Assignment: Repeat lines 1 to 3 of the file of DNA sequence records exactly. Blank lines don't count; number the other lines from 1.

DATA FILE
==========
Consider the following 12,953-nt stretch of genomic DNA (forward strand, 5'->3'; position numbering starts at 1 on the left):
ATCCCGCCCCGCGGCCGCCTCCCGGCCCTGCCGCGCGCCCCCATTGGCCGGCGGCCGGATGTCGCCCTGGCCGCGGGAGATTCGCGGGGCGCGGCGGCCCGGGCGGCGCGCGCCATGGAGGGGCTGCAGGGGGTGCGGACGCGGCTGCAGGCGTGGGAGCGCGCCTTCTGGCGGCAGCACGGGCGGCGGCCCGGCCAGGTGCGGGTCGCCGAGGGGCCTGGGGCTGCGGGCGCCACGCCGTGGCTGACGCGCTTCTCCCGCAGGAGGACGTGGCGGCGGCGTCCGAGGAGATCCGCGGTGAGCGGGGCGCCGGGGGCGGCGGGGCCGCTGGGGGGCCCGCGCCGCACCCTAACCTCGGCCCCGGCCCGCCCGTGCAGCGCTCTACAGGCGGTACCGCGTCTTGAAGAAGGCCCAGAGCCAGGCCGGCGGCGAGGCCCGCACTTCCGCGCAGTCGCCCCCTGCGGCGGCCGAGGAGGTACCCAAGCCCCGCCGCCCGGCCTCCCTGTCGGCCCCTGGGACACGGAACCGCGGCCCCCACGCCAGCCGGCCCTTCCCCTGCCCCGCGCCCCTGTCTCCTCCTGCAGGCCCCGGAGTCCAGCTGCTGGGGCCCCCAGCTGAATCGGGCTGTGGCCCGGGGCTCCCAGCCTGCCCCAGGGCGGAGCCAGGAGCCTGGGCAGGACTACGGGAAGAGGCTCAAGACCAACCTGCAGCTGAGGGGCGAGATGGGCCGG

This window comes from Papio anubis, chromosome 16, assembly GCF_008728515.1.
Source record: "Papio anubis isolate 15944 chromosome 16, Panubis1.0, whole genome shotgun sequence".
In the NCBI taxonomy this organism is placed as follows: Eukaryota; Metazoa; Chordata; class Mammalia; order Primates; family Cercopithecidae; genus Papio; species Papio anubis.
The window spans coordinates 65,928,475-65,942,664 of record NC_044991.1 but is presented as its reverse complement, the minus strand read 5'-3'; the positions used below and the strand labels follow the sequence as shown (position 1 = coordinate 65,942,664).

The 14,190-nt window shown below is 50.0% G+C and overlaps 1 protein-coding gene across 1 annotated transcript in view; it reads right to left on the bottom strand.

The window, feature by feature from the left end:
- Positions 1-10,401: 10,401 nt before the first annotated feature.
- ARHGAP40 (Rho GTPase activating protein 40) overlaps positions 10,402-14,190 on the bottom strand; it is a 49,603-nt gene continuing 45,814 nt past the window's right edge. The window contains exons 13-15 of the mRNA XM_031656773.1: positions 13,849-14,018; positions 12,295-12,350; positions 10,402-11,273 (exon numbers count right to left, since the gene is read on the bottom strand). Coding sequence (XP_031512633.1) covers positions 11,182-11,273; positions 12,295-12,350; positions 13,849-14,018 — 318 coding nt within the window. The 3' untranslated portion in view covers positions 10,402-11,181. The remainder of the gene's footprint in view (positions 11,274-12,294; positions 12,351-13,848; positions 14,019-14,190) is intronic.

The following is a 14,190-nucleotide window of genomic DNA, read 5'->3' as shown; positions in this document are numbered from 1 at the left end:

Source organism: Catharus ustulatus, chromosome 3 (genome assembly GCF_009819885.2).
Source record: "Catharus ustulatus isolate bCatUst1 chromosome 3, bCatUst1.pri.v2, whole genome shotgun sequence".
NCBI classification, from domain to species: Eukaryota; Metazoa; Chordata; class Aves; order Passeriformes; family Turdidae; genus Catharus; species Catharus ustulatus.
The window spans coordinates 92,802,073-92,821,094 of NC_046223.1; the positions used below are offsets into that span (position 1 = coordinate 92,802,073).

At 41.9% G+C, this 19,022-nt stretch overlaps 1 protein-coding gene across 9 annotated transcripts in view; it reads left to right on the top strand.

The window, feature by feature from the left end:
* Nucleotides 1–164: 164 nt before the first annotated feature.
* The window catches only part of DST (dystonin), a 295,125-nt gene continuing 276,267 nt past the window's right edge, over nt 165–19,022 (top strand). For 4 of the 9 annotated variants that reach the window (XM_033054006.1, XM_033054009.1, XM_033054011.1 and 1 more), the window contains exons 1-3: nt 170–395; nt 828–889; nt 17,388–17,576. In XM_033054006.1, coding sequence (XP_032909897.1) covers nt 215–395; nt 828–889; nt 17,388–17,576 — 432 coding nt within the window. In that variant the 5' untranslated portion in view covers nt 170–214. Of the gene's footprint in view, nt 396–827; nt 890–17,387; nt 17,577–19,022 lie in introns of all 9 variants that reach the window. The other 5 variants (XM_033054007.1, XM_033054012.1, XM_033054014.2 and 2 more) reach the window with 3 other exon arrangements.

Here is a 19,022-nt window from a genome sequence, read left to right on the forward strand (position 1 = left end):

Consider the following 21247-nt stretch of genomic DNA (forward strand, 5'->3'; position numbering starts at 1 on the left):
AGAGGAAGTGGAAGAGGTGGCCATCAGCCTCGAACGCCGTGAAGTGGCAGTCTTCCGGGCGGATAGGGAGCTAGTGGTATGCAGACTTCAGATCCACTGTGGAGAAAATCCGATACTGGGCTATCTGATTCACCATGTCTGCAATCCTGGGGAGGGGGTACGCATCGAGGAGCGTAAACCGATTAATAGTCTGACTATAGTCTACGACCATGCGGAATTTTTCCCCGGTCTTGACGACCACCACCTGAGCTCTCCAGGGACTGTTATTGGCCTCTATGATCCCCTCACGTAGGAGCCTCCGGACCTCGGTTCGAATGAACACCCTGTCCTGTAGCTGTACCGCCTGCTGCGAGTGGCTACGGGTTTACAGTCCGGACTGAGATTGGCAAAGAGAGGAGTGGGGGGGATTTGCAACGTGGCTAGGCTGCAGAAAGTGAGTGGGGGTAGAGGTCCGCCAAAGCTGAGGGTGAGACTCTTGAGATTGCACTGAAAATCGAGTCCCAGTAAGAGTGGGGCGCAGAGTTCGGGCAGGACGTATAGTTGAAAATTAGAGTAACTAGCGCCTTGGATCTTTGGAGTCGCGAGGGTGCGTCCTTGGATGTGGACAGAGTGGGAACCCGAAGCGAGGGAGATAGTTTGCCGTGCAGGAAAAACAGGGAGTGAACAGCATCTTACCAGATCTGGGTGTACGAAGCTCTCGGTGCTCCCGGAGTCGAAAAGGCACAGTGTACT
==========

Consider the following 12,953-nt stretch of genomic DNA (forward strand, 5'->3'; position numbering starts at 1 on the left):
ATCCCGCCCCGCGGCCGCCTCCCGGCCCTGCCGCGCGCCCCCATTGGCCGGCGGCCGGATGTCGCCCTGGCCGCGGGAGATTCGCGGGGCGCGGCGGCCCGGGCGGCGCGCGCCATGGAGGGGCTGCAGGGGGTGCGGACGCGGCTGCAGGCGTGGGAGCGCGCCTTCTGGCGGCAGCACGGGCGGCGGCCCGGCCAGGTGCGGGTCGCCGAGGGGCCTGGGGCTGCGGGCGCCACGCCGTGGCTGACGCGCTTCTCCCGCAGGAGGACGTGGCGGCGGCGTCCGAGGAGATCCGCGGTGAGCGGGGCGCCGGGGGCGGCGGGGCCGCTGGGGGGCCCGCGCCGCACCCTAACCTCGGCCCCGGCCCGCCCGTGCAGCGCTCTACAGGCGGTACCGCGTCTTGAAGAAGGCCCAGAGCCAGGCCGGCGGCGAGGCCCGCACTTCCGCGCAGTCGCCCCCTGCGGCGGCCGAGGAGGTACCCAAGCCCCGCCGCCCGGCCTCCCTGTCGGCCCCTGGGACACGGAACCGCGGCCCCCACGCCAGCCGGCCCTTCCCCTGCCCCGCGCCCCTGTCTCCTCCTGCAGGCCCCGGAGTCCAGCTGCTGGGGCCCCCAGCTGAATCGGGCTGTGGCCCGGGGCTCCCAGCCTGCCCCAGGGCGGAGCCAGGAGCCTGGGCAGGACTACGGGAAGAGGCTCAAGACCAACCTGCAGCTGAGGGGCGAGATGGGCCGG

This window comes from Papio anubis, chromosome 16, assembly GCF_008728515.1.